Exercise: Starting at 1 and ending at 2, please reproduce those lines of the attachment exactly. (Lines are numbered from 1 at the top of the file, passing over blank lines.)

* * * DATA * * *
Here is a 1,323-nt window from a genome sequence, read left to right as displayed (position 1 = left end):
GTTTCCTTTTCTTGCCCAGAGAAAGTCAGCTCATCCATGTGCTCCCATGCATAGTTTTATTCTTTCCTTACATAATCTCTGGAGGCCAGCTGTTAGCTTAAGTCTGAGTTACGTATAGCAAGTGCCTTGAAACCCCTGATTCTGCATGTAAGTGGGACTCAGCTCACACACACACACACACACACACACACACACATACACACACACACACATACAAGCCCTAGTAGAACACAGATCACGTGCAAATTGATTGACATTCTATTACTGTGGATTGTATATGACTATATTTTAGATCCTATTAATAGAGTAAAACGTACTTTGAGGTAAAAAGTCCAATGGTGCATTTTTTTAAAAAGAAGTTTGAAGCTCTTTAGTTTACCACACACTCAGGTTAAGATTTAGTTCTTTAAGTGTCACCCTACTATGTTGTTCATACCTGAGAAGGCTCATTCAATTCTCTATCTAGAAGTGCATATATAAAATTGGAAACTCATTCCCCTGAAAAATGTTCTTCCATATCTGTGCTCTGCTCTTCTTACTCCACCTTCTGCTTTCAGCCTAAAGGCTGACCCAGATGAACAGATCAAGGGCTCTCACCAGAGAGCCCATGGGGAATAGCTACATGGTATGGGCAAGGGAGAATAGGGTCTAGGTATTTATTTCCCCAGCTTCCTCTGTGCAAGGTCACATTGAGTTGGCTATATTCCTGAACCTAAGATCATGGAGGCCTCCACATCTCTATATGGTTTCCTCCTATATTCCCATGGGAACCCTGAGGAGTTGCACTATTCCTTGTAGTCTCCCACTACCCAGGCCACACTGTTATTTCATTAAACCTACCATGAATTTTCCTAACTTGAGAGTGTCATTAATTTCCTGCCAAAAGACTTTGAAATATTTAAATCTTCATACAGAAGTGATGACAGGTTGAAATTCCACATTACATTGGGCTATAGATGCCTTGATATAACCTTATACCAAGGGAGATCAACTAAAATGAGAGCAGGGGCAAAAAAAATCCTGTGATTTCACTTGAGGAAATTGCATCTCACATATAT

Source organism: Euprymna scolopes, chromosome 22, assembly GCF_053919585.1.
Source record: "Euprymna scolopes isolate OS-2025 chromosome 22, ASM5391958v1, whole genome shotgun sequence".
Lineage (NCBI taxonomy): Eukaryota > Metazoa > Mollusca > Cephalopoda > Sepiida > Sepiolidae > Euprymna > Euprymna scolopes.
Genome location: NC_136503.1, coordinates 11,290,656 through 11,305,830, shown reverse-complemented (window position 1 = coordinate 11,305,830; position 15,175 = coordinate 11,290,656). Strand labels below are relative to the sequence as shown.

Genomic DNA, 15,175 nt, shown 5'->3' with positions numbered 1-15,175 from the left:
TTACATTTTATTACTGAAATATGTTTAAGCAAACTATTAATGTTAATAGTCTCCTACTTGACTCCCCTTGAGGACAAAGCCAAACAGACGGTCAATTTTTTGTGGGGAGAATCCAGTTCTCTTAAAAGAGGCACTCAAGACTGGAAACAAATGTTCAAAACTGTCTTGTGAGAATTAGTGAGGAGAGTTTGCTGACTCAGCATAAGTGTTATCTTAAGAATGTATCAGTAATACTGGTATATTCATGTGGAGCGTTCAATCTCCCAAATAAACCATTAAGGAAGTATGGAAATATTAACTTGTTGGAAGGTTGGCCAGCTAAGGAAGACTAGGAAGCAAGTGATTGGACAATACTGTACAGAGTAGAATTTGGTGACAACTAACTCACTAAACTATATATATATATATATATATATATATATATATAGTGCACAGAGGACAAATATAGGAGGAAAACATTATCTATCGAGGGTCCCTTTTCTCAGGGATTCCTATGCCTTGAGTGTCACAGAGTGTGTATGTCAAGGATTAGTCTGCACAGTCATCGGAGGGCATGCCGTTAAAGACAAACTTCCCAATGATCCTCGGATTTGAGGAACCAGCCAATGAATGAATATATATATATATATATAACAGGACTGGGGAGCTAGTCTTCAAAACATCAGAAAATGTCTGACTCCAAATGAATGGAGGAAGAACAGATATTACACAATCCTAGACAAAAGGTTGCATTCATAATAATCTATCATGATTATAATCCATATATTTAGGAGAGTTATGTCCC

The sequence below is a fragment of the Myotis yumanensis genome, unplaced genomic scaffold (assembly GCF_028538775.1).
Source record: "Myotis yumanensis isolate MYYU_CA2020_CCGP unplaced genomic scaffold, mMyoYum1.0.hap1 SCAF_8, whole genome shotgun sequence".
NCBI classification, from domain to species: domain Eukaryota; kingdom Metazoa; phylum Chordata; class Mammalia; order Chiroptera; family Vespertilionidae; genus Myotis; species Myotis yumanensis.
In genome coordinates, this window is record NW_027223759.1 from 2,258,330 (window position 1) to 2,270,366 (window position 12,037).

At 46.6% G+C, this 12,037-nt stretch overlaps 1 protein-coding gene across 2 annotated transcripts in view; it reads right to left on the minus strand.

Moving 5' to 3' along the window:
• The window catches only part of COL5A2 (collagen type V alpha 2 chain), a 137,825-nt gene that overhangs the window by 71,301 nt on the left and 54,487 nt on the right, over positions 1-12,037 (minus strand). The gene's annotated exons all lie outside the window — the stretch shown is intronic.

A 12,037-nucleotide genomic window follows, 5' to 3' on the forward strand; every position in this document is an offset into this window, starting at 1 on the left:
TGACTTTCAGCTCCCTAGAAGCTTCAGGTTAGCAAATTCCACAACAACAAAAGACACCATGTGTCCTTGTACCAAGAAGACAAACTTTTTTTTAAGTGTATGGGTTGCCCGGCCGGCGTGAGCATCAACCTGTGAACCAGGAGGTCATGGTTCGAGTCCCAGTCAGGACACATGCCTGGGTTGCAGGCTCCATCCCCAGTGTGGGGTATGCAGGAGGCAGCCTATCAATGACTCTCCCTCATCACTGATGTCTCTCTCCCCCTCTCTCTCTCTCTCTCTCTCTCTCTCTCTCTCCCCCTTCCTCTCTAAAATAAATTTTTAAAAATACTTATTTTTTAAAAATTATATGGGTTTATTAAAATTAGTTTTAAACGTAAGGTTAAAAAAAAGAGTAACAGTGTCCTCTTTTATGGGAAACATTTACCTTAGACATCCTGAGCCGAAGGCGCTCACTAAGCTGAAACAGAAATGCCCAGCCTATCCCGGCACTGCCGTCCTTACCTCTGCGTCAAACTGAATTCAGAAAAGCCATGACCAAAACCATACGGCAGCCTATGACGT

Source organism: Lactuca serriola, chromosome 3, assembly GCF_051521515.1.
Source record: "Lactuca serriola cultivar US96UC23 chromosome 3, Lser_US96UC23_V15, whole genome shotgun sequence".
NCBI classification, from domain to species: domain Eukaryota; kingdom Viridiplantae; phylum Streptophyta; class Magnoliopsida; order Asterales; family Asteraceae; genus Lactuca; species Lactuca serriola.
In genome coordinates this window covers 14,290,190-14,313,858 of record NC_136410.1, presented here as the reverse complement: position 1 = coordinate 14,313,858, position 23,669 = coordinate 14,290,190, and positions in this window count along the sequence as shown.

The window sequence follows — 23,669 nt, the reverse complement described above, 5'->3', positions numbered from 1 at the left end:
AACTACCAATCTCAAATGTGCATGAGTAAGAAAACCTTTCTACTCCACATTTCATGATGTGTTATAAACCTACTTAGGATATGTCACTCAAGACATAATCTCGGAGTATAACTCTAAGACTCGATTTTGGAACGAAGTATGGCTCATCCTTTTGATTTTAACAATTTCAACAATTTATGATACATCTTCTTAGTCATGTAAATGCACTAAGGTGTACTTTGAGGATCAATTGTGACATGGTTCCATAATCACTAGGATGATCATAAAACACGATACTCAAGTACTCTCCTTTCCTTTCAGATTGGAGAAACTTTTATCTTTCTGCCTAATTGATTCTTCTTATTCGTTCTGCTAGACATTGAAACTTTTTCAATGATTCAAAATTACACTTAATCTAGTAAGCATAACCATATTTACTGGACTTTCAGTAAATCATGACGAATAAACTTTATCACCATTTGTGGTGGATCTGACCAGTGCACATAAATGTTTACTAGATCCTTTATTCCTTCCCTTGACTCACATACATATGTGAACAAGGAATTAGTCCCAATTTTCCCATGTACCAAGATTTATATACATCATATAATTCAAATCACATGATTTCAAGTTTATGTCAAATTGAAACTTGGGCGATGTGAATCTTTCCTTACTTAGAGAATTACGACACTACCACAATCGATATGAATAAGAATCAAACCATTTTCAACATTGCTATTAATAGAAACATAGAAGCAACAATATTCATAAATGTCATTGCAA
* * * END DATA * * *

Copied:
Here is a 1,323-nt window from a genome sequence, read left to right as displayed (position 1 = left end):
GTTTCCTTTTCTTGCCCAGAGAAAGTCAGCTCATCCATGTGCTCCCATGCATAGTTTTATTCTTTCCTTACATAATCTCTGGAGGCCAGCTGTTAGCTTAAGTCTGAGTTACGTATAGCAAGTGCCTTGAAACCCCTGATTCTGCATGTAAGTGGGACTCAGCTCACACACACACACACACACACACACACACACATACACACACACACACATACAAGCCCTAGTAGAACACAGATCACGTGCAAATTGATTGACATTCTATTACTGTGGATTGTATATGACTATATTTTAGATCCTATTAATAGAGTAAAACGTACTTTGAGGTAAAAAGTCCAATGGTGCATTTTTTTAAAAAGAAGTTTGAAGCTCTTTAGTTTACCACACACTCAGGTTAAGATTTAGTTCTTTAAGTGTCACCCTACTATGTTGTTCATACCTGAGAAGGCTCATTCAATTCTCTATCTAGAAGTGCATATATAAAATTGGAAACTCATTCCCCTGAAAAATGTTCTTCCATATCTGTGCTCTGCTCTTCTTACTCCACCTTCTGCTTTCAGCCTAAAGGCTGACCCAGATGAACAGATCAAGGGCTCTCACCAGAGAGCCCATGGGGAATAGCTACATGGTATGGGCAAGGGAGAATAGGGTCTAGGTATTTATTTCCCCAGCTTCCTCTGTGCAAGGTCACATTGAGTTGGCTATATTCCTGAACCTAAGATCATGGAGGCCTCCACATCTCTATATGGTTTCCTCCTATATTCCCATGGGAACCCTGAGGAGTTGCACTATTCCTTGTAGTCTCCCACTACCCAGGCCACACTGTTATTTCATTAAACCTACCATGAATTTTCCTAACTTGAGAGTGTCATTAATTTCCTGCCAAAAGACTTTGAAATATTTAAATCTTCATACAGAAGTGATGACAGGTTGAAATTCCACATTACATTGGGCTATAGATGCCTTGATATAACCTTATACCAAGGGAGATCAACTAAAATGAGAGCAGGGGCAAAAAAAATCCTGTGATTTCACTTGAGGAAATTGCATCTCACATATAT